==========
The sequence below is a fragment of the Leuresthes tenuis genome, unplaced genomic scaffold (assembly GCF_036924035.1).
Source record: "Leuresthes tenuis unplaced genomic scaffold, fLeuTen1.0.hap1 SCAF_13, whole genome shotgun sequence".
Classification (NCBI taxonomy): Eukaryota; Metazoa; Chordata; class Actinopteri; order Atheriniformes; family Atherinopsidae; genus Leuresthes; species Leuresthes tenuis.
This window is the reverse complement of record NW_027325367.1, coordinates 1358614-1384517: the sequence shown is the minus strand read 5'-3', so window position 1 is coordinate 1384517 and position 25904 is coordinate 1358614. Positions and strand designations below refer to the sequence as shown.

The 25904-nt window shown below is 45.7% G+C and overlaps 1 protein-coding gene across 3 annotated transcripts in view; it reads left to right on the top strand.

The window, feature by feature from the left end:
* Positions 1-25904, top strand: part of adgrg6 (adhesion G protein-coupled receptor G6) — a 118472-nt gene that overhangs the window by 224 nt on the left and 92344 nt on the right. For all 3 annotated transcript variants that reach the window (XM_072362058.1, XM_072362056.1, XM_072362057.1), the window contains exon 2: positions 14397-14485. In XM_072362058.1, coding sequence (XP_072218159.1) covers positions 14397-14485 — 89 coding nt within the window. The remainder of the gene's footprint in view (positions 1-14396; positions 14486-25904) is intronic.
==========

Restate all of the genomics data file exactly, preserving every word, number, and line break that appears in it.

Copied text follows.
The sequence below is a fragment of the Leuresthes tenuis genome, unplaced genomic scaffold (assembly GCF_036924035.1).
Source record: "Leuresthes tenuis unplaced genomic scaffold, fLeuTen1.0.hap1 SCAF_13, whole genome shotgun sequence".
Classification (NCBI taxonomy): Eukaryota; Metazoa; Chordata; class Actinopteri; order Atheriniformes; family Atherinopsidae; genus Leuresthes; species Leuresthes tenuis.
This window is the reverse complement of record NW_027325367.1, coordinates 1358614-1384517: the sequence shown is the minus strand read 5'-3', so window position 1 is coordinate 1384517 and position 25904 is coordinate 1358614. Positions and strand designations below refer to the sequence as shown.

The 25904-nt window shown below is 45.7% G+C and overlaps 1 protein-coding gene across 3 annotated transcripts in view; it reads left to right on the top strand.

The window, feature by feature from the left end:
* Positions 1-25904, top strand: part of adgrg6 (adhesion G protein-coupled receptor G6) — a 118472-nt gene that overhangs the window by 224 nt on the left and 92344 nt on the right. For all 3 annotated transcript variants that reach the window (XM_072362058.1, XM_072362056.1, XM_072362057.1), the window contains exon 2: positions 14397-14485. In XM_072362058.1, coding sequence (XP_072218159.1) covers positions 14397-14485 — 89 coding nt within the window. The remainder of the gene's footprint in view (positions 1-14396; positions 14486-25904) is intronic.